Summary: 3 Similarities between the Pace Car of the Indy 500 and the Holy Spirit.
Last week we began talking about discovering and using our resources in our series on Dealing with Stress. We examined how God is primary resource for dealing with and eliminating stress. We looked together are two primary passages, Psalm 61:1-3 and Psalm 62:5-8. Both of these passages speak of the Lord being a Rock…an immovable, unchangeable, having strength beyond us, ability to protect and guard us. These are all essentials when we are stressed out and experiencing anxiety. Today we are going to talk specifically about following the Lord as we deal with stress.
You know, here in Indianapolis there are three famous loops. First, there is 465, right? Pretty much every major city not on one our national’s coasts has an interstate that circles the city. Here in Indy we are no exception. One can jump on 465 and drive from one side of town to the other, from one suburb to the other, all within a matter of minutes because of the loop it makes around our city. Secondly, there is Monument Circle. The center of downtown Indy; people who visit here seemingly always go visit the Circle, especially during the Christmas season when the lights are on it is decorated for Christmas festivities. Third, the most famous loop in the world, one which over 300,000 people will be visiting today – the Indianapolis Motor Speedway; the most famous 2.5 miles in the entire world.
There are many comparisons to our lives and today’s race. The chaos that surrounds the Speedway the night before the race is off the charts. You’ve got people singing and dancing, drinking and vomiting their alcohol, people doing drugs, making love in the streets, grilling and sharing their food with complete strangers, people getting lost and separated from their family, people getting arrested, getting beat up…you name it, you never know what is going to happen up at 16th and Georgetown Rds. All of these events are centered around one event – the Indianapolis 500. The race is known as “The Greatest Spectacle in Racing.” It is a field of 33 drivers from all over the world, trying for one thing…a giant wreath and a big glass of milk (plus the several million dollars they win for winning the race). In the race, the cars zoom around the track topping 225 MPH at times. All it takes is one minor error and there is MASSIVE damage done to cars and drivers. During the race there are countless variables and unpredictable things, however, there is ONE consistent and absolute about the race. Anyone know what it is? It isn’t the crowd, they change ever year, it certainly isn’t the weather, it isn’t the military flyover, it isn’t the cars of the drivers. It is the Pace Car.
Ephesians 5:25 says, “If we live in the Spirit, let us also walk in the Spirit.” In other word, if we are Christians we should be yielding the Holy Spirit. OR, BECAUSE we are Christians, we should be yielding every aspect of our lives to the Spirit of God.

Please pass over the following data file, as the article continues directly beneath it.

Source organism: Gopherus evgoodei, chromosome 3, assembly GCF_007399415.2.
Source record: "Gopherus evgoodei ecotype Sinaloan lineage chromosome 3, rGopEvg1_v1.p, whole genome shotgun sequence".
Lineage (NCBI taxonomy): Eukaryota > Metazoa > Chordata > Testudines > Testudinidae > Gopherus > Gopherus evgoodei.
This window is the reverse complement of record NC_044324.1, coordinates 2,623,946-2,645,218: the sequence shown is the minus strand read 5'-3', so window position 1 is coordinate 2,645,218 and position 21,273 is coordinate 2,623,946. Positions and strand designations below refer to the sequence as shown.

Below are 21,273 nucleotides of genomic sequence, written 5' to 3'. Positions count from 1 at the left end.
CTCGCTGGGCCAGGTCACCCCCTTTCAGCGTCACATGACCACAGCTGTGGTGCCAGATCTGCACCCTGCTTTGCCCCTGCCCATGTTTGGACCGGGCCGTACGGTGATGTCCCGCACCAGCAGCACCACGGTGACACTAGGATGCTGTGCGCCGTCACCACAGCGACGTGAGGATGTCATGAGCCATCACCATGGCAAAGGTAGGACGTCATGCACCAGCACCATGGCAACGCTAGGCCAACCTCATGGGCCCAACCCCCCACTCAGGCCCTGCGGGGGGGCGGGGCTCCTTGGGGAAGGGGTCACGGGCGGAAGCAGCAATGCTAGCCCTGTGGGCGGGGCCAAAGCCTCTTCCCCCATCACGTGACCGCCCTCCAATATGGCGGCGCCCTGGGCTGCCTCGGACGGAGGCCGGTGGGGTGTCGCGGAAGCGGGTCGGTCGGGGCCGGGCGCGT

There are three parallels between the Holy Spirit and the Pace Car.
The Pace Car:
1. Keep the drivers on the path.
At the beginning of the race, the pace car will travel 3-5 times around the track with the 33 cars behind it. After a few laps of showing the drivers where to go and making sure the cars are warmed up, the Pace Car pulls off, the drivers are given the green flag to begin the race. The drivers MUST stay within the boundaries of the track; stay on the path which the Pace Car led them.
So it is with us a Christians, we MUST stay of the path that the Holy Spirit has lead us and given us. God has given us His Word, the Bible. The Holy Spirit will NEVER lead us into something contrary or contradictory to His Word. He will never lead us to do something that Jesus wouldn’t do. One of the worst mistakes a driver in the Indy 500 can make is to turn right. IF she or she turns right, or she will very quickly be met with a concrete wall. Just as the drivers must stay on the path the Pace Car sets the path for the race, we too must stay of the path the Holy Spirit leads us on.
2. Keeps the Driver in Position.
While the Pace Car is on the track, passing it or other cars is not allowed. The faster, more experienced drivers are usually at the front of the pack, while the slower and less-experienced drivers in near the back. During the race when there is an accident, the Pacer Car returns to the track to lead the remaining field until the emergency and clean up crews can complete what they need to do. During that time, if the crash or debris, is low on the track, the Pace Car will lead the field high and close to the wall to avoid the dangers on track. If the oil spill, brake line, tire fragments, or crashed car in against the wall, the Pace Car will lead the field low to avoid the dangerous area. So it is with the Holy Spirit. He positions us in our walk with Him to avoid the dangers in our path by leading and guiding us around them to safety, until the area is clear and safe again.